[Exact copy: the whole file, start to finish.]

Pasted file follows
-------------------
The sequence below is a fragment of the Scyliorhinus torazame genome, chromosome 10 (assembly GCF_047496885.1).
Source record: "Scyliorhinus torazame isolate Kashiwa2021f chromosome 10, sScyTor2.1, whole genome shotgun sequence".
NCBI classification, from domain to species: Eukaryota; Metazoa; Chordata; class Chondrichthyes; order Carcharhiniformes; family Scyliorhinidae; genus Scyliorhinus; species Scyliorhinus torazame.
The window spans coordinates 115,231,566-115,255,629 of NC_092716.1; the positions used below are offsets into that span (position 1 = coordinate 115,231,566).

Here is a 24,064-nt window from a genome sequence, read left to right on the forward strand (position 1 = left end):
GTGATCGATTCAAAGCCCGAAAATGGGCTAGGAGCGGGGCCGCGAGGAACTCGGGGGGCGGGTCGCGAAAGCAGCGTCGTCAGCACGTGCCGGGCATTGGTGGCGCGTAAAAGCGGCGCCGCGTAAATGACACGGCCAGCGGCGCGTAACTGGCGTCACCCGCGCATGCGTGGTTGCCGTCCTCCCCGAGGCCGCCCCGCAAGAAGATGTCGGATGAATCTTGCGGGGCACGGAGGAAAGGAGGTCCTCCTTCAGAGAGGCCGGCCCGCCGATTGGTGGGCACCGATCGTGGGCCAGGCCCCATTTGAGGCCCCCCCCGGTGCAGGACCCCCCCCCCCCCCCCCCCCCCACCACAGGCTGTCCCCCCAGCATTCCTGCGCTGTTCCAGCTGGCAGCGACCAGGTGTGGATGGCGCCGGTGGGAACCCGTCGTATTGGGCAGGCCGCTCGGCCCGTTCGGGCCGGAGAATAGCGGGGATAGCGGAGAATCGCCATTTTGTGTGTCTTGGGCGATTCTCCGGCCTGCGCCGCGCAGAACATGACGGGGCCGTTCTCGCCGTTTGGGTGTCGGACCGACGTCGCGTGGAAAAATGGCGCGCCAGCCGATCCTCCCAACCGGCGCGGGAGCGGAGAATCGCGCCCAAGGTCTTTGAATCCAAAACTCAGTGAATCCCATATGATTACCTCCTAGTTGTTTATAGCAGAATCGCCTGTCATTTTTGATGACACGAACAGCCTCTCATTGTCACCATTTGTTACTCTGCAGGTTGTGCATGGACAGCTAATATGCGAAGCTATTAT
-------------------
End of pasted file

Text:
The sequence below is a fragment of the Scyliorhinus torazame genome, chromosome 10 (assembly GCF_047496885.1).
Source record: "Scyliorhinus torazame isolate Kashiwa2021f chromosome 10, sScyTor2.1, whole genome shotgun sequence".
NCBI classification, from domain to species: Eukaryota; Metazoa; Chordata; class Chondrichthyes; order Carcharhiniformes; family Scyliorhinidae; genus Scyliorhinus; species Scyliorhinus torazame.
The window spans coordinates 115,231,566-115,255,629 of NC_092716.1; the positions used below are offsets into that span (position 1 = coordinate 115,231,566).

Here is a 24,064-nt window from a genome sequence, read left to right on the forward strand (position 1 = left end):
GTGATCGATTCAAAGCCCGAAAATGGGCTAGGAGCGGGGCCGCGAGGAACTCGGGGGGCGGGTCGCGAAAGCAGCGTCGTCAGCACGTGCCGGGCATTGGTGGCGCGTAAAAGCGGCGCCGCGTAAATGACACGGCCAGCGGCGCGTAACTGGCGTCACCCGCGCATGCGTGGTTGCCGTCCTCCCCGAGGCCGCCCCGCAAGAAGATGTCGGATGAATCTTGCGGGGCACGGAGGAAAGGAGGTCCTCCTTCAGAGAGGCCGGCCCGCCGATTGGTGGGCACCGATCGTGGGCCAGGCCCCATTTGAGGCCCCCCCCGGTGCAGGACCCCCCCCCCCCCCCCCCCCCCACCACAGGCTGTCCCCCCAGCATTCCTGCGCTGTTCCAGCTGGCAGCGACCAGGTGTGGATGGCGCCGGTGGGAACCCGTCGTATTGGGCAGGCCGCTCGGCCCGTTCGGGCCGGAGAATAGCGGGGATAGCGGAGAATCGCCATTTTGTGTGTCTTGGGCGATTCTCCGGCCTGCGCCGCGCAGAACATGACGGGGCCGTTCTCGCCGTTTGGGTGTCGGACCGACGTCGCGTGGAAAAATGGCGCGCCAGCCGATCCTCCCAACCGGCGCGGGAGCGGAGAATCGCGCCCAAGGTCTTTGAATCCAAAACTCAGTGAATCCCATATGATTACCTCCTAGTTGTTTATAGCAGAATCGCCTGTCATTTTTGATGACACGAACAGCCTCTCATTGTCACCATTTGTTACTCTGCAGGTTGTGCATGGACAGCTAATATGCGAAGCTATTAT